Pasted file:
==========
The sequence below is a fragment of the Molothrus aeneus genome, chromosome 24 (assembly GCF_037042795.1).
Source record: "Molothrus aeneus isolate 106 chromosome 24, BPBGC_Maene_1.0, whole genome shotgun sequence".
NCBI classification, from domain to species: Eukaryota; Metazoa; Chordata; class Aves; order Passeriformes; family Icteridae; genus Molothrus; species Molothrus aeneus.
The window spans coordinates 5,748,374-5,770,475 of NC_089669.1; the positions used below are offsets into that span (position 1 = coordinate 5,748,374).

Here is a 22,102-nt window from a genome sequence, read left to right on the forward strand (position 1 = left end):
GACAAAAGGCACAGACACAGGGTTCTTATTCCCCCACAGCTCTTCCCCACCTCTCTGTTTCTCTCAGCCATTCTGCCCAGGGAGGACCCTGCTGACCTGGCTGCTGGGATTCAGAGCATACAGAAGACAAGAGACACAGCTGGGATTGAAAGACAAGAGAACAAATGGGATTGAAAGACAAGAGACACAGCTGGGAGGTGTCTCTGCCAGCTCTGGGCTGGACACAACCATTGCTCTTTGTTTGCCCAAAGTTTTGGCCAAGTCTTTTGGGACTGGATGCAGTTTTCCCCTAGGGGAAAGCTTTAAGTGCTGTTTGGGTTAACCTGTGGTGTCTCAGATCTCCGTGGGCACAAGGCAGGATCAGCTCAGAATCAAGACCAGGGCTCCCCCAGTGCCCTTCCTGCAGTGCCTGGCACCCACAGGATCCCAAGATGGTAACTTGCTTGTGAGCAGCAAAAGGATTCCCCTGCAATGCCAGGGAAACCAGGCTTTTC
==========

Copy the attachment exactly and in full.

The sequence below is a fragment of the Molothrus aeneus genome, chromosome 24 (assembly GCF_037042795.1).
Source record: "Molothrus aeneus isolate 106 chromosome 24, BPBGC_Maene_1.0, whole genome shotgun sequence".
NCBI classification, from domain to species: Eukaryota; Metazoa; Chordata; class Aves; order Passeriformes; family Icteridae; genus Molothrus; species Molothrus aeneus.
The window spans coordinates 5,748,374-5,770,475 of NC_089669.1; the positions used below are offsets into that span (position 1 = coordinate 5,748,374).

Here is a 22,102-nt window from a genome sequence, read left to right on the forward strand (position 1 = left end):
GACAAAAGGCACAGACACAGGGTTCTTATTCCCCCACAGCTCTTCCCCACCTCTCTGTTTCTCTCAGCCATTCTGCCCAGGGAGGACCCTGCTGACCTGGCTGCTGGGATTCAGAGCATACAGAAGACAAGAGACACAGCTGGGATTGAAAGACAAGAGAACAAATGGGATTGAAAGACAAGAGACACAGCTGGGAGGTGTCTCTGCCAGCTCTGGGCTGGACACAACCATTGCTCTTTGTTTGCCCAAAGTTTTGGCCAAGTCTTTTGGGACTGGATGCAGTTTTCCCCTAGGGGAAAGCTTTAAGTGCTGTTTGGGTTAACCTGTGGTGTCTCAGATCTCCGTGGGCACAAGGCAGGATCAGCTCAGAATCAAGACCAGGGCTCCCCCAGTGCCCTTCCTGCAGTGCCTGGCACCCACAGGATCCCAAGATGGTAACTTGCTTGTGAGCAGCAAAAGGATTCCCCTGCAATGCCAGGGAAACCAGGCTTTTC